MCINTYRE: That’s right! The best way to dispose of our material is to break it up into some smaller pieces and you can throw it right in your backyard. It serves as a nice active soil amendment actually because it helps aerate the soil and it provides some nutrition to the soil. But the material is also anaerobically compostable, so if it ends up in your municipal landfill, it is of no burden to the environment, it will just passively break down but it takes a little bit more time.
GELLERMAN: Will it sprout mushrooms?
MCINTYRE: Oh, that’s a very good question and the answer is no. So after our growth process we inactivate or basically kill it off. And to do that we dry it out using some standard baking processes. Because if you were to come into our manufacturing facility today what you would see is racks upon racks of these growing materials. It’s not a traditional manufacturing facility, we’re really closer to a vertical farm.
GELLERMAN: What does your factory smell like?
MCINTYRE: If you would come into our factory today, what you would smell is fairly similar to a mushroom farm. Some of our fungi species that we work with have a very sweet smell, and others really have a very woody smell, like you described earlier. So, our material sort of smells like the cross between a bakery, or a bread factory, and a woodmill.
GELLERMAN: So I’ve got another sample you sent and this one is hard though - it’s got one side hard…
[KNOCKS ON HARD SIDE OF MATERIAL]
GELLERMAN: What would you use this for?
MCINTYRE: So, we’ve been developing a construction material over the last few years. And what’s interesting about this material is not only it is comparable in insulation characteristics to foam, but it’s inherently fire retardant to the point that if you were to hit our material with a blow torch, it won’t burn.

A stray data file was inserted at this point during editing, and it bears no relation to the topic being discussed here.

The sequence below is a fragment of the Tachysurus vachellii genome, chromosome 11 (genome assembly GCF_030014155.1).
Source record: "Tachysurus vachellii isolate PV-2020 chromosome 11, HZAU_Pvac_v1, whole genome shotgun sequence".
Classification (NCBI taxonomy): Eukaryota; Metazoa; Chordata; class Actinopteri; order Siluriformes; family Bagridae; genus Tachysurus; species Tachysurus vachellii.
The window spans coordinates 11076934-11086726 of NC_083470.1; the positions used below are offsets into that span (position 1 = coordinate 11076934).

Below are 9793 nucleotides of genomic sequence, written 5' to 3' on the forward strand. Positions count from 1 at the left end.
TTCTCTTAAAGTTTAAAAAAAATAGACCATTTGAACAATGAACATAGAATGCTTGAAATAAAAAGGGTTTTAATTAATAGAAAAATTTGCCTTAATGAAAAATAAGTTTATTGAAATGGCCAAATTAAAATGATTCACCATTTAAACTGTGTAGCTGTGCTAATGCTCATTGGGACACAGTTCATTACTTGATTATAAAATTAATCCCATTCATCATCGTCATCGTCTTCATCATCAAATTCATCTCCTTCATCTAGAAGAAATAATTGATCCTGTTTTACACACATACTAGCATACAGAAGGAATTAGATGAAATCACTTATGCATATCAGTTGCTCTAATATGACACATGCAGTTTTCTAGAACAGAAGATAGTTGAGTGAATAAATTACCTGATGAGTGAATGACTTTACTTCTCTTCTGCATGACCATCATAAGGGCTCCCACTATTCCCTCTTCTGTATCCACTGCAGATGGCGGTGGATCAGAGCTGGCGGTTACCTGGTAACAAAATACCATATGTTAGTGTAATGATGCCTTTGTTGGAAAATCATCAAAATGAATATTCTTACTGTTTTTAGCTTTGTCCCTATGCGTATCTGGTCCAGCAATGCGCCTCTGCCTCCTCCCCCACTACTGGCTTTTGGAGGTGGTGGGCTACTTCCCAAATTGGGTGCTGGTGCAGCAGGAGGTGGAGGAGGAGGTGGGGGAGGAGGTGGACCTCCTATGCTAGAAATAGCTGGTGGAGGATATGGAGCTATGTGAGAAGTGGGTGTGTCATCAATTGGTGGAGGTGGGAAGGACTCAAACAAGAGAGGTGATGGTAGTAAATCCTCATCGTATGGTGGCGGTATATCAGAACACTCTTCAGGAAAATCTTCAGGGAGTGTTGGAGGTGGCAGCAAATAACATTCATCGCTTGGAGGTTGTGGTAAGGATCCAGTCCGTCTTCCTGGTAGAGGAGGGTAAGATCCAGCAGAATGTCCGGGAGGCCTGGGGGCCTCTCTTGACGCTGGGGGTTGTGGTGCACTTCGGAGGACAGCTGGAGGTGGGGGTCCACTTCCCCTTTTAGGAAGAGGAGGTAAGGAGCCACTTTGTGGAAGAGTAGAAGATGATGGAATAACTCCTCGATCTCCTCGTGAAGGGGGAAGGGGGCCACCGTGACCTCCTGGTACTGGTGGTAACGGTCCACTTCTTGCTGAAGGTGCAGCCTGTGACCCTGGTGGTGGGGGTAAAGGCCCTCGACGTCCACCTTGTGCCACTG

GELLERMAN: So you could use this to insulate your house.
MCINTYRE: That’s correct, and we’ve actually insulated a number of houses as well as a some commercial applications in the American Northeast.
GELLERMAN: Could you make blocks of this stuff and actually do construction with it?
MCINTYRE: Yeah, so construction materials are one of the avenues that we’re pursuing today. So it’s installed in places in New York as well as in Vermont. And some of the other interesting things that we’re working with is, things such as replacements for engineered wood, like the cores that are found in your tabletops. We’re also developing materials for the automotive market, so the same performance characteristics that we’re getting out of the protective packaging, where it’s absorbing and dissipating energy, we’re applying those same materials to door panels and bumpers.
GELLERMAN: So, the bottom line, what’s the bottom line in terms of cost, how does this stack up against Styrofoam?
MCINTYRE: We sell these materials at either cost parity or below the foam and synthetics that they were using previously.
GELLERMAN: They’re cheaper?
MCINTYRE: It’s either parity or cheaper today - for a number of reasons. First, we have an open-loop system. So we’re just using agricultural waste from anywhere, so if there were ever to be a price constraint on a rice hull, we could easily transition to oat hulls. The other side of this is that we’re not dependant upon finite resources, we’re not tied in to the petrol market. And finally, all of our manufacturing processes are housed by the organism. It’s literally self-assembling, in the dark, at room temperature. So we don't have to have the same kind of complex machinery that’s required for expanded foams.
GELLERMAN: Do you have to keep your factory in the dark?
MCINTYRE: We don’t have to keep it in the dark, we keep the lights on, but those are only for the humans.
GELLERMAN: (Laughs). Gosh, this is terrific! So what’s the downside? There’s gotta be a downside to this…
MCINTYRE: So, today, our materials are slightly more dense, so they’re a little heavier than your traditional foams. But we’ve made some significant strides to date in terms of reducing our density. A few years ago we were at a 12-pound per cubic foot density where your traditional foams are between one and three pounds per cubic foot and today we’ve got our materials down to two and a half pounds.
GELLERMAN: Well, Gavin, thanks so much - really good talking to you.
MCINTYRE: Oh it’s my pleasure, thank you.
GELLERMAN: Gavin McIntyre is founder and chief scientist with Ecovative Design in Green Island, upstate New York.